No new taxes have been levied, not even a widely talked-about Covid-19 surcharge on corporate taxes or one on the super-rich, hoping that not doing so would lead to flow of higher capital investment in the economy. However, so far, the corporate sector has been cautious, and investments have not gone up despite low interest rates. Also, a focus on protectionism and hike in custom duties for a number of intermediate products to give to push to ‘Atmanirbhar Bharat’ does not align with this otherwise open-door policy.
While there is no expansion of the tax base that could contribute to the pool that is shared with states, two new cesses, which do not go to the divisible pool, have been introduced. The agri-infrastructure cess imposition by way of reducing excise duties results in lower tax share for the states and can increase their borrowing and interest payment burden. The cess imposed on petrol (Rs 2.5 per litre) and diesel (Rs 4 per litre) are high, and with high inflationary potential, this may adversely affect demand for goods at a time when what is needed most is an increase in demand.
The Budget offers almost nothing for reviving MSMEs despite the fact that they have been the worst-hit even during the pre-pandemic days because of demonetisation. No measure exists even for reviving the pandemic-hit hospitality sector; a few incentives with linkages to jobs could have served two purposes together. The expenditure on employment guarantee scheme in rural areas, MGNREGA, soared during the pandemic, acting as a shock absorber for thousands of families. The allocation for this has been reduced by about 45% as compared to this year’s expenditure, of course, with the rationale that the economy is reviving and therefore this measure would not be needed. This seems a bit too optimistic an assumption given the trends so far. Also important to note is that these are not only social security measures, but the income is entirely spent, with no savings component, and therefore would play a major role in pushing up aggregate demand in the economy and thus its revival.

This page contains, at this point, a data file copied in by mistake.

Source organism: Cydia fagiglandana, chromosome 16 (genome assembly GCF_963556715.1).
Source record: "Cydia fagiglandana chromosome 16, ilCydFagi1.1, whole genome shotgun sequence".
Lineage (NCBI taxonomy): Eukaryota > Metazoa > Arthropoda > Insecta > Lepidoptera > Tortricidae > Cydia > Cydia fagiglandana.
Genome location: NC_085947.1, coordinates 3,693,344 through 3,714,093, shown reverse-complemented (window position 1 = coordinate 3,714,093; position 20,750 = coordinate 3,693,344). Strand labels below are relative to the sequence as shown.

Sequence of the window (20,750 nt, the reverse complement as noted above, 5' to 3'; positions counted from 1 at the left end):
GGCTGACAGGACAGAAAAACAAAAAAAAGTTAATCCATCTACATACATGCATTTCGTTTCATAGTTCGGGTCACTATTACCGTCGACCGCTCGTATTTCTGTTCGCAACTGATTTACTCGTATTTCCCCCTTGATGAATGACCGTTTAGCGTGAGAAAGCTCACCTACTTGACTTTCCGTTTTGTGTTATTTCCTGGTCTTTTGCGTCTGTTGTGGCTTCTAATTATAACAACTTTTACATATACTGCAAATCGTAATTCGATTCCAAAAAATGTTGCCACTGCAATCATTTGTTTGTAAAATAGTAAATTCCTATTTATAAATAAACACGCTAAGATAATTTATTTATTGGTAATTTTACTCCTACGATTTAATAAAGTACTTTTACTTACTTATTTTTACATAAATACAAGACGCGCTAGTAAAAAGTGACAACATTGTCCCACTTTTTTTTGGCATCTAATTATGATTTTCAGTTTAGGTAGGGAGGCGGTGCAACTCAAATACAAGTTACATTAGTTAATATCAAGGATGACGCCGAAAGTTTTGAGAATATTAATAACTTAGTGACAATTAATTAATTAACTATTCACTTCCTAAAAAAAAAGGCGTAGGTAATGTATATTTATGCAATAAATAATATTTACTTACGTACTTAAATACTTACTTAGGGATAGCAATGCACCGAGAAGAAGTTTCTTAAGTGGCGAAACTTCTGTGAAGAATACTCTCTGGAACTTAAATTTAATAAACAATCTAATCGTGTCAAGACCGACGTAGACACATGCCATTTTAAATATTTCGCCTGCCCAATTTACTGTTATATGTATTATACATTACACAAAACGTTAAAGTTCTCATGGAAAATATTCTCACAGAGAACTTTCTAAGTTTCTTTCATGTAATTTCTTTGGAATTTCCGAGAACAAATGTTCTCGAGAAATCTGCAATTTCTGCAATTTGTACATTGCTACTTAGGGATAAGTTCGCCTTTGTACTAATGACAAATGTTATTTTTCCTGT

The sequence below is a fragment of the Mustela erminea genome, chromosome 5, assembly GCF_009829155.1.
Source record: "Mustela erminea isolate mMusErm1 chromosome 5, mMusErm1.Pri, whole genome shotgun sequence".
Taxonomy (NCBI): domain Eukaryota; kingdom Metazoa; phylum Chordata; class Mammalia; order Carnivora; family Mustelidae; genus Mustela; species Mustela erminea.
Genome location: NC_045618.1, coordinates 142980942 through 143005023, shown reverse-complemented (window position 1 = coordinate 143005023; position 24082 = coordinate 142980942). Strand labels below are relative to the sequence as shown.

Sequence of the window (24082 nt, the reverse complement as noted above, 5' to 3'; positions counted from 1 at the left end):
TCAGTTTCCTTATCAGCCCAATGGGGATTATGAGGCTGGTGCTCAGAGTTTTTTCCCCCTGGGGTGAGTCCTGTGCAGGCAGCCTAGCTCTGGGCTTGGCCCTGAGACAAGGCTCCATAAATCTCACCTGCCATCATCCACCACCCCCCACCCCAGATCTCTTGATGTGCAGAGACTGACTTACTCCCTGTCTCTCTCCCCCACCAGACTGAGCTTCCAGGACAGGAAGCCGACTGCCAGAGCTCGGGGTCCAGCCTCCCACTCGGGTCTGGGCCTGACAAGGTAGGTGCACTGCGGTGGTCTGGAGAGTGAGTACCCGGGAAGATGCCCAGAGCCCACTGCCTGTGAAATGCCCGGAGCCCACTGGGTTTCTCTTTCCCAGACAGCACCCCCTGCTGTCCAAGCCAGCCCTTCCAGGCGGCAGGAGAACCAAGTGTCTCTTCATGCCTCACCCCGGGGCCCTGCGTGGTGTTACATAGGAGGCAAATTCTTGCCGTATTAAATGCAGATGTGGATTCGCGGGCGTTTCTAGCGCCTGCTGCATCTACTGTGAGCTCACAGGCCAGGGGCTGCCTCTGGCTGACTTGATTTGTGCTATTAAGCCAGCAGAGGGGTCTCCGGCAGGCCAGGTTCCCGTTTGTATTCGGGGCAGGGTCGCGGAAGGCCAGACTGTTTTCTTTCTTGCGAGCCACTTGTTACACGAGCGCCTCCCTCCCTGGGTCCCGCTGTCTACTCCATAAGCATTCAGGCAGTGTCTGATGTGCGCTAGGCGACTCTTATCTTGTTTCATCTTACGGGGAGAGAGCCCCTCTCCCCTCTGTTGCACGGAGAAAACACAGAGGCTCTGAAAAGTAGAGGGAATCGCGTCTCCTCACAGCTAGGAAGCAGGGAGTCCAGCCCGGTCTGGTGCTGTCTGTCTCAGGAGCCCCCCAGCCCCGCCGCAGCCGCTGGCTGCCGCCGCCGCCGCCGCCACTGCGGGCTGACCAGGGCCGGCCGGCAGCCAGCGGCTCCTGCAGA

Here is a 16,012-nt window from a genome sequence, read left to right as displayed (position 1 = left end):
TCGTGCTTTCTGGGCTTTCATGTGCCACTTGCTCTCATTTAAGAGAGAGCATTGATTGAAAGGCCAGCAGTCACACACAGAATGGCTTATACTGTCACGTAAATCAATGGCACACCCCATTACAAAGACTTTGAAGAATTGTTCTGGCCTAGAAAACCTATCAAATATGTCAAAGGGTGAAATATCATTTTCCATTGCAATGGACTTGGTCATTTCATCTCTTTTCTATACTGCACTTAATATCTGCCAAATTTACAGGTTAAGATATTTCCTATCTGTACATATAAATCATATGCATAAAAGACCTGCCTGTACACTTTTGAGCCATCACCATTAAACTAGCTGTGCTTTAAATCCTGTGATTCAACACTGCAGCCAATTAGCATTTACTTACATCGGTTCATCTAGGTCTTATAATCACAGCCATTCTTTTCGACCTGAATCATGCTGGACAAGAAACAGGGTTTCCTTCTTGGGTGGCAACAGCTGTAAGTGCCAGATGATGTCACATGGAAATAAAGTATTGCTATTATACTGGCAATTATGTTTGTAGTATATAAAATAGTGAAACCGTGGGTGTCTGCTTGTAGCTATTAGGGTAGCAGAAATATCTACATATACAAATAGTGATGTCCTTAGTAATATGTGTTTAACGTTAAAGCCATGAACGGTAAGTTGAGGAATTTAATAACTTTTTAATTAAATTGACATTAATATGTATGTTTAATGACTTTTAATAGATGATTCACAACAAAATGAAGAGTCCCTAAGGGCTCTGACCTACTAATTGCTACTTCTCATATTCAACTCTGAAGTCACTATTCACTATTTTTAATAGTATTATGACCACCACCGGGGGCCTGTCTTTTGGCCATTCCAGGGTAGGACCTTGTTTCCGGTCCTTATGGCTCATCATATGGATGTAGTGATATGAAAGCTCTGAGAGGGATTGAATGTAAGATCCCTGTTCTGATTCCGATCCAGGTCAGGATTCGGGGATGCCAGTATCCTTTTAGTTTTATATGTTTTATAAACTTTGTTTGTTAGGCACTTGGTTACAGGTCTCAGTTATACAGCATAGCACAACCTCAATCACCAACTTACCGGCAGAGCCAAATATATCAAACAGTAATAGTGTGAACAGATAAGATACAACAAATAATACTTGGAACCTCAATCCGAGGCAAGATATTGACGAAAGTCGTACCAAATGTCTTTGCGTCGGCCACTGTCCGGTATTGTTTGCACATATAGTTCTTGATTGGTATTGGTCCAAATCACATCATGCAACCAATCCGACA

The share of the ‘Child Budget’ has declined: the allocation for the Department of School Education and Literacy has declined as compared to last year’s allocations by nearly 10%, not reflecting the need for new measures to revive the public school sector to face the challenge of millions of children migrating from private schools due to affordability and reverse migration. The allocation for Women and Child Development has also declined by nearly 20% as compared to last year’s allocation despite widespread reports of adverse and gendered impact of the pandemic on women’s education, health and work.
Budget presentation is indeed an art of hiding the truth.
(The writer is Director, Centre for Budget and Policy Studies, Bengaluru)